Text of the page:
Redistricting yet again
The New York Times is reporting that campaigns to end gerrymandering are building steam all across the country. I posted about this a while back, when Arnold first proposed an end to gerrymandering in January - first here ambivalent in the case of California, then here more enthusiastically.
A few interesting bits from the article:
Common Cause, one of the nonpartisan groups championing changes in the system, said campaigns to overhaul redistricting were under way in at least eight states, including California, Colorado, Florida, Georgia, Maryland, Massachusetts, Pennsylvania and Rhode Island.One of the concerns I had was that redistricting reform would go through in blue states (with the starry-eyed idealist Democrats in control of state government) but not in red states (with cynical scheming Republicans in power). How does that stereotype hold up in this case? On the one hand, 4 out of 8 are blue states, 3 are swing states, and only 1 is reliably red. And according to the Council of State Governments, 5 of 8 have Democrat-controlled legislatures (CA, CO, MD, MA, RI). On the other hand, 7 of 8 have Republican governors (CA, CO, FL, GA, MD, MA, RI). And Arnold is a Republican who probably helped bring this debate to light. Anyway, this probably doesn't mean much, except that Democrats aren't starry-eyed idealists after all (surprise!), but it does suggest that it may be legitimate to worry that the early stages of ending gerrymandering nationwide could disproportionately eliminate Democratic House seats (by taking place in blue states) rather than Republic House seats (in red states).
Meanwhile, as I said here, gerrymandering doesn't always benefit one party over another anyway (with the exception of DeLay's Texas).
While a political party might want to redraw lines in a way that expands its control of Congressional and state legislative districts, legislators themselves are more likely to want to draw lines that protect their own careers - and Democrats and Republicans frequently strike deals on maps that are more about protecting incumbents than expanding party control.Sounds about right to me. Finally, an incredibly wrong-headed comment which I've come across in almost identical form before:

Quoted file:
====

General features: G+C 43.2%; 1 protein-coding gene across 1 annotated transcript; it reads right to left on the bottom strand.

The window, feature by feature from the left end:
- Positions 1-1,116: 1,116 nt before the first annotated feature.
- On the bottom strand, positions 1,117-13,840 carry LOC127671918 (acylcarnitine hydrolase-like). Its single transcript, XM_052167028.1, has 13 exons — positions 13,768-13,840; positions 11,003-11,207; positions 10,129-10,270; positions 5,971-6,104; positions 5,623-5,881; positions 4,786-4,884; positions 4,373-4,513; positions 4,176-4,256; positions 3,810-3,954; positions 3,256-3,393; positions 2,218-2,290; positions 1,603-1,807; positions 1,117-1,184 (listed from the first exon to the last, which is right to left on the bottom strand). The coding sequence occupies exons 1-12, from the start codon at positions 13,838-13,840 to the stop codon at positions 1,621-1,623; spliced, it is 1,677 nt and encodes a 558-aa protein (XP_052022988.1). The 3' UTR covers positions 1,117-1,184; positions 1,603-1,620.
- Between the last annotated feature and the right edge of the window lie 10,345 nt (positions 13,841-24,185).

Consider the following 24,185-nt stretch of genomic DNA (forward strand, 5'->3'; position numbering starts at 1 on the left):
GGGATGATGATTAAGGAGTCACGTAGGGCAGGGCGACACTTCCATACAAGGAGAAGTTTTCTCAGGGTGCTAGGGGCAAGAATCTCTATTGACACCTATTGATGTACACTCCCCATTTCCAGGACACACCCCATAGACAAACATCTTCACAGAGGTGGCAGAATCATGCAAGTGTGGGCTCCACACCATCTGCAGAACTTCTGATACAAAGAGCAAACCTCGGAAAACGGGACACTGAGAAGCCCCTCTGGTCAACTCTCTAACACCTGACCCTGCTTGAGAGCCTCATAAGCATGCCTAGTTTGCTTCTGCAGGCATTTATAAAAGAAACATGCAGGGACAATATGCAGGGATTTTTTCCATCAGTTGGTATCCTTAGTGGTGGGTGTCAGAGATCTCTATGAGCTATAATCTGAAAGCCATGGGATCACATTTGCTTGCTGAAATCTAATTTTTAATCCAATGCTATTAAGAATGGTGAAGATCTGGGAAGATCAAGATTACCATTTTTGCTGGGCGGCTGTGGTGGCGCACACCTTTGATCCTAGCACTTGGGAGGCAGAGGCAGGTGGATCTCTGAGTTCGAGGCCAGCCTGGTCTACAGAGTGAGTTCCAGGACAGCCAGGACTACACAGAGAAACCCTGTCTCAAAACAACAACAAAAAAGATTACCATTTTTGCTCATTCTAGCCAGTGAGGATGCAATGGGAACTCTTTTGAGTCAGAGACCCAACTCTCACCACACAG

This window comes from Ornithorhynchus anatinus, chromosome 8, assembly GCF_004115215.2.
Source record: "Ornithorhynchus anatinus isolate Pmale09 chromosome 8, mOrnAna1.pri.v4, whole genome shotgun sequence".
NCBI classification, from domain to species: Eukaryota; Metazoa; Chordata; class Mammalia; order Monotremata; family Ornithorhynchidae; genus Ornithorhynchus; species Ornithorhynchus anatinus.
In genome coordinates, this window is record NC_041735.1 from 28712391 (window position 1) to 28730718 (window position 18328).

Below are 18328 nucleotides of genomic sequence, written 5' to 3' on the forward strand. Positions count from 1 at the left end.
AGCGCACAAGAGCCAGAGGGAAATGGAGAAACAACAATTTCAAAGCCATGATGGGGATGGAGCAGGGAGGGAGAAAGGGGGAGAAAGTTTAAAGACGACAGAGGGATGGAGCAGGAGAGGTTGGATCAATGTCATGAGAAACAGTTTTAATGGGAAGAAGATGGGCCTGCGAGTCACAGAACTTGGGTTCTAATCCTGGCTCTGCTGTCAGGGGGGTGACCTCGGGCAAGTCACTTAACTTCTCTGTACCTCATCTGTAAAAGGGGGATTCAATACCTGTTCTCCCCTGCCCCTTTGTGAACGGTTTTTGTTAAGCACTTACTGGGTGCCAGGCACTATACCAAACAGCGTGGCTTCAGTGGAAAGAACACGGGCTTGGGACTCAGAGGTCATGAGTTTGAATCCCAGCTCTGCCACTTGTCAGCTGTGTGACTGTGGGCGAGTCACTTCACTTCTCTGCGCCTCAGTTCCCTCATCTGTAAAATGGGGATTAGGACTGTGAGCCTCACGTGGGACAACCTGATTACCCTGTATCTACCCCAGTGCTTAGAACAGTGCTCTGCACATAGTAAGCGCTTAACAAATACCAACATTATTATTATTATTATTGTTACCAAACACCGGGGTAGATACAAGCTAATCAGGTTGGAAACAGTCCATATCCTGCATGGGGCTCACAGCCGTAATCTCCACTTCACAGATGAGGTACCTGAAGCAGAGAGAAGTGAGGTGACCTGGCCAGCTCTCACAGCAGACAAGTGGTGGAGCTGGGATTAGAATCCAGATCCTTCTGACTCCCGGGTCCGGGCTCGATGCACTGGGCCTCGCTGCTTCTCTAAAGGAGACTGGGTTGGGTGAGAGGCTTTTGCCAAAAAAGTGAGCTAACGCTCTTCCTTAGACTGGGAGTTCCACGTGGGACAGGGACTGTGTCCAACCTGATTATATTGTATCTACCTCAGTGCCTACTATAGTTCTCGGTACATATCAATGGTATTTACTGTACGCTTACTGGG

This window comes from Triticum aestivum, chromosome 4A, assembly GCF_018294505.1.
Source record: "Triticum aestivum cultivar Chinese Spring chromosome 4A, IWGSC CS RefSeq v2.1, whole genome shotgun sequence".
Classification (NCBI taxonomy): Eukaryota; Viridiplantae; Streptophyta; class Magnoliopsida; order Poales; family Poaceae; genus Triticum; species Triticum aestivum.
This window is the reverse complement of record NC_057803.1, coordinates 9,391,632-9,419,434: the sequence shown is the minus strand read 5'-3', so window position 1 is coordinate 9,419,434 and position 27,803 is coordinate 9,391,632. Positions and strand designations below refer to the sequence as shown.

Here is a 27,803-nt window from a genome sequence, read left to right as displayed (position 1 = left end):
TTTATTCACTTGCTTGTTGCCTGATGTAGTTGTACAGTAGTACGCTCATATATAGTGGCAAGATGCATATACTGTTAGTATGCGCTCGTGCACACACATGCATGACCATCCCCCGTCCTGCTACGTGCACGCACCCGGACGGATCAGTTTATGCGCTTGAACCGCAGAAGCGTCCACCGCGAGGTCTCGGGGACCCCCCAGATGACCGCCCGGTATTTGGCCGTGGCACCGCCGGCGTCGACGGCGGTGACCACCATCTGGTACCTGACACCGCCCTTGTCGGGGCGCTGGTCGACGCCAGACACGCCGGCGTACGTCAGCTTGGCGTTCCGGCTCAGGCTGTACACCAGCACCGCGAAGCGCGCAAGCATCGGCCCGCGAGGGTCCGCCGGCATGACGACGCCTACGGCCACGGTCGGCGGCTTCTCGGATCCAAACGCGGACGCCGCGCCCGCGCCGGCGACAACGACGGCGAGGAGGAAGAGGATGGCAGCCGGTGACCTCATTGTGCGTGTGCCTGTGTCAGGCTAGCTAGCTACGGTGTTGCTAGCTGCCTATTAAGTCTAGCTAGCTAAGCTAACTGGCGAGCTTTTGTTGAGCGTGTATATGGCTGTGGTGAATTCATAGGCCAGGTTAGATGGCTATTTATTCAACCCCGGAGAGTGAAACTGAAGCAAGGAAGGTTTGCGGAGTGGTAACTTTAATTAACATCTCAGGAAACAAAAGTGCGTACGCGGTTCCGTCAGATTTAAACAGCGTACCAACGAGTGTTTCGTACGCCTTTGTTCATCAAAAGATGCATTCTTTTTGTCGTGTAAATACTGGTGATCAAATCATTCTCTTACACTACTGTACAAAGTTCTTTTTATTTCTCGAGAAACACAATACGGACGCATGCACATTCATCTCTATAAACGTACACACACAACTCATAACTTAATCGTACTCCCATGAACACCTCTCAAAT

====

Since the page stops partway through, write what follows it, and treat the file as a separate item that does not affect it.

In California, Mr. Schwarzenegger's proposal has faced some of its fiercest opposition from Republicans, some of whom suggested that it was hardly clear that, in the long run, it would produce a gain of Republican seats in the Congressional delegation.
"I think taking it away from the legislature goes against the intent of the founders of this country," said Representative John T. Doolittle, a California Republican. "It's a very misplaced effort and I strongly oppose it. Redistricting is inherently political. All you're going to do is submerge the politics."On the "intent of the founders" point - first of all, the power to draw districts still rests ultimately with the state legislatures. If they choose to delegate it to an independent, nonpartisan body, that is a decision that can be made (or rescinded) by ordinary legislative means. But more importantly, the founders believed above all in restricting the power of the government by the separation of powers and so on. It's pretty clear that they would be none too pleased at the way incumbents have managed to reduce many elections to a farce, cementing their own hold on office (and therefore their power). They couldn't have predicted how easy modern demographics and computers make it to draw extremely cleverly drawn districts for political advantage. Any rational legislative majority, once elected, will take steps to insulate itself from being ousted, unless political institutions are in place that stop them. Of course the founders of this country would want to stop gerrymandering. And hey - delegating redistricting powers to an independent commission would be - wait for it - separation of powers!
Of course redistricting is political. That's exactly why we have to restructure how it is handled so it's not abused. (I criticized the "redistricting is inherently political" meme here in another instance from this article via Jesse Zink.)